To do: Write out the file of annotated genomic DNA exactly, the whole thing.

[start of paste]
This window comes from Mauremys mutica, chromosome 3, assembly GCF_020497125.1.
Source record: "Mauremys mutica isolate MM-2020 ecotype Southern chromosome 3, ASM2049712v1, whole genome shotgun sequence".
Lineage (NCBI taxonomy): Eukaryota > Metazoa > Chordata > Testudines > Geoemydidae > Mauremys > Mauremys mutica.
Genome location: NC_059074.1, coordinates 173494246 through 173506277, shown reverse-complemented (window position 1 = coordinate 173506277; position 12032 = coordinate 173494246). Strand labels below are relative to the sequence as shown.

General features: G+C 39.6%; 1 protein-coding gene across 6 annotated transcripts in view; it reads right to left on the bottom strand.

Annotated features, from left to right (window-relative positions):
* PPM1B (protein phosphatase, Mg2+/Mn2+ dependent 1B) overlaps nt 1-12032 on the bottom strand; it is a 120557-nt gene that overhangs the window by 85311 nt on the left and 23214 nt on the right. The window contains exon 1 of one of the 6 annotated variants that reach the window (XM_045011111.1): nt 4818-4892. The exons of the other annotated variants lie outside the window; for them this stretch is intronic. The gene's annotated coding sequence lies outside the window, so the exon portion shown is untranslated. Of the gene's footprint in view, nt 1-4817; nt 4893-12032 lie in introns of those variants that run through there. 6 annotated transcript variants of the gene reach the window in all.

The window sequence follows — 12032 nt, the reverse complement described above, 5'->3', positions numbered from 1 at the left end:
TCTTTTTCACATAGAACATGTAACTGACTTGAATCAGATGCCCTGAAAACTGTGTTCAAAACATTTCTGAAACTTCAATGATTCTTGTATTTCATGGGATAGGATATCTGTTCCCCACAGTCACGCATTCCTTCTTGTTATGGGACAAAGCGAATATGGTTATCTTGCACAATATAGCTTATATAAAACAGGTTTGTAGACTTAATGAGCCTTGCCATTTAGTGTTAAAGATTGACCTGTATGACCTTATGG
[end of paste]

This window comes from Mauremys mutica, chromosome 3, assembly GCF_020497125.1.
Source record: "Mauremys mutica isolate MM-2020 ecotype Southern chromosome 3, ASM2049712v1, whole genome shotgun sequence".
Lineage (NCBI taxonomy): Eukaryota > Metazoa > Chordata > Testudines > Geoemydidae > Mauremys > Mauremys mutica.
Genome location: NC_059074.1, coordinates 173494246 through 173506277, shown reverse-complemented (window position 1 = coordinate 173506277; position 12032 = coordinate 173494246). Strand labels below are relative to the sequence as shown.

General features: G+C 39.6%; 1 protein-coding gene across 6 annotated transcripts in view; it reads right to left on the bottom strand.

Annotated features, from left to right (window-relative positions):
* PPM1B (protein phosphatase, Mg2+/Mn2+ dependent 1B) overlaps nt 1-12032 on the bottom strand; it is a 120557-nt gene that overhangs the window by 85311 nt on the left and 23214 nt on the right. The window contains exon 1 of one of the 6 annotated variants that reach the window (XM_045011111.1): nt 4818-4892. The exons of the other annotated variants lie outside the window; for them this stretch is intronic. The gene's annotated coding sequence lies outside the window, so the exon portion shown is untranslated. Of the gene's footprint in view, nt 1-4817; nt 4893-12032 lie in introns of those variants that run through there. 6 annotated transcript variants of the gene reach the window in all.

The window sequence follows — 12032 nt, the reverse complement described above, 5'->3', positions numbered from 1 at the left end:
TCTTTTTCACATAGAACATGTAACTGACTTGAATCAGATGCCCTGAAAACTGTGTTCAAAACATTTCTGAAACTTCAATGATTCTTGTATTTCATGGGATAGGATATCTGTTCCCCACAGTCACGCATTCCTTCTTGTTATGGGACAAAGCGAATATGGTTATCTTGCACAATATAGCTTATATAAAACAGGTTTGTAGACTTAATGAGCCTTGCCATTTAGTGTTAAAGATTGACCTGTATGACCTTATGG